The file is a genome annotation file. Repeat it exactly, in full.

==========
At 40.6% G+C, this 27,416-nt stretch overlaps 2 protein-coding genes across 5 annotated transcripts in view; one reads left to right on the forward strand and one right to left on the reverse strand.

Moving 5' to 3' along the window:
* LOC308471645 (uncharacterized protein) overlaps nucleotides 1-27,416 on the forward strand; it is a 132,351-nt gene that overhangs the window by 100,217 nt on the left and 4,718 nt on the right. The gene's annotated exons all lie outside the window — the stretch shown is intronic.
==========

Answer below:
At 40.6% G+C, this 27,416-nt stretch overlaps 2 protein-coding genes across 5 annotated transcripts in view; one reads left to right on the forward strand and one right to left on the reverse strand.

Moving 5' to 3' along the window:
* LOC308471645 (uncharacterized protein) overlaps nucleotides 1-27,416 on the forward strand; it is a 132,351-nt gene that overhangs the window by 100,217 nt on the left and 4,718 nt on the right. The gene's annotated exons all lie outside the window — the stretch shown is intronic.